Oakland County, one of the most populous and prosperous counties in Michigan, enjoyed a decade-plus run of job growth through early 2020—a record that was upended only by a pandemic-fueled recession.
For the second quarter of 2020, job losses in the county northwest of Detroit nearly totaled the same number of those lost during all of the 2000s, according to University of Michigan economists. Still, the county is expected to claw back those losses and get within striking distance of its pre-COVID-19 jobs picture by the end of 2022.
In its annual forecast of the Oakland County economy, the U-M Research Seminar in Quantitative Economics predicts the county will lose 68,000 jobs in 2020, recover 39,100 next year and 14,300 in 2022. That would put it at 14,700 jobs, or 2%, short of 2019 levels by the end of 2022, researchers say.
“We expect a full economic recovery in Oakland County to take multiple years because of the depth of the initial recession,” said Gabriel Ehrlich, RSQE director. “Thanks to Oakland County’s strong economic fundamentals, however, we expect it to enjoy a faster recovery than the state of Michigan overall.”
The unemployment rate also illustrates the upheaval: Oakland’s jobless rate, which dropped sharply in the years following the Great Recession, was 3.4% last year—below the U.S. mark of 3.7%. Researchers say the job losses forecast this year drive the rate up to an average of 9.1%—compared with the U.S. rate of 9.2%.
While high, the predicted unemployment rate actually represents a vast improvement over where things stood at the start of the pandemic: The county’s rate spiked to 19.5% in April and nearly as high in May. The forecast also calls for further reductions: 7.2% next year and 6% in 2022—the latter expected to be nearly 1 percentage point lower than the U.S. rate.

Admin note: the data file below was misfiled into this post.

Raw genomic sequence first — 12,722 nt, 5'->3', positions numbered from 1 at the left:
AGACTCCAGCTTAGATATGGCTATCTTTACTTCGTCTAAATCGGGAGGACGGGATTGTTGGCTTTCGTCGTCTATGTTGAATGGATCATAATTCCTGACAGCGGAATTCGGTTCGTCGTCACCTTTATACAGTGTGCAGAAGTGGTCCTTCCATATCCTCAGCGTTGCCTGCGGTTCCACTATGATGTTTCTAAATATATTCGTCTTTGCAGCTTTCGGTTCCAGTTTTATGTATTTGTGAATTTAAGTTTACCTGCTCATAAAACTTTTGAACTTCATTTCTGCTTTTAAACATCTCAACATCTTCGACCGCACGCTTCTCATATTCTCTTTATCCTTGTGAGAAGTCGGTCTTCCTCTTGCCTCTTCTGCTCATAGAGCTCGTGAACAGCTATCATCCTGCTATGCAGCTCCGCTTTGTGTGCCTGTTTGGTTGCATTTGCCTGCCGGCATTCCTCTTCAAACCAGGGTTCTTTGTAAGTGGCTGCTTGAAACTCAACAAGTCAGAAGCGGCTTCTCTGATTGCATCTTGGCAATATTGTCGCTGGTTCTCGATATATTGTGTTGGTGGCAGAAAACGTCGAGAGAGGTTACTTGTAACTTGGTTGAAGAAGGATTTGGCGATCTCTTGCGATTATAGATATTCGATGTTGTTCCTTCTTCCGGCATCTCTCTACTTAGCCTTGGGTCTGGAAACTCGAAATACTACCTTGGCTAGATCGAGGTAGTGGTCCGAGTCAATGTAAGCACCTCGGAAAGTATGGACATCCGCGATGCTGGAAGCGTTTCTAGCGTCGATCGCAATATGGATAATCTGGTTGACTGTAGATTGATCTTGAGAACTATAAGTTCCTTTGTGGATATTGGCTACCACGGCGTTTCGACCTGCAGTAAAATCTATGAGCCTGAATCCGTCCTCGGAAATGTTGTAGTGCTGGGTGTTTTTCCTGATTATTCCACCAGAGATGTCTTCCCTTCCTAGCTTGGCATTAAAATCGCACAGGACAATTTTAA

The economists say the county is well-positioned for growth and expect it to experience a faster job recovery than the state overall, owing to its educated population, high share of managerial and professional jobs and attractive standard of living. They predict modest job growth in most high- and middle-wage service industries, with engineering services a particular bright spot as the auto industry shifts toward electric and autonomous vehicles.
According to the forecast, employment in high- and middle-wage services industries will grow by about 5.5% between this year and 2022, and blue-collar industries and lower-wage service sectors will see growth of about 11%. Part of the faster growth in those sectors stems from their greater initial job losses in the pandemic, however.
“Although the lower-wage service industries experience high growth in the recovery period, those industries also saw the greatest decline this year from the pandemic, especially in the retail trade and leisure and hospitality sectors,” said economist Donald Grimes, Ehrlich’s colleague.
“We forecast that by 2022, the lower-wage services industries will have 11,400 fewer jobs than in 2019, while employment in the high- and middle-wage service industries will be 5,100 lower, and jobs in blue-collar industries will actually be 1,900 higher than in 2019.”
The economists caution their forecast incorporates “several strong assumptions” about the pandemic’s trajectory and the federal economic policy response to it. They say the economy—that of the county and country—can’t completely recover until the public health situation allows for people to safely resume their daily routines.
The 35th annual U-M forecast of Oakland County’s economy was hosted by the county’s Department of Economic Development & Community Affairs and Oakland Community College.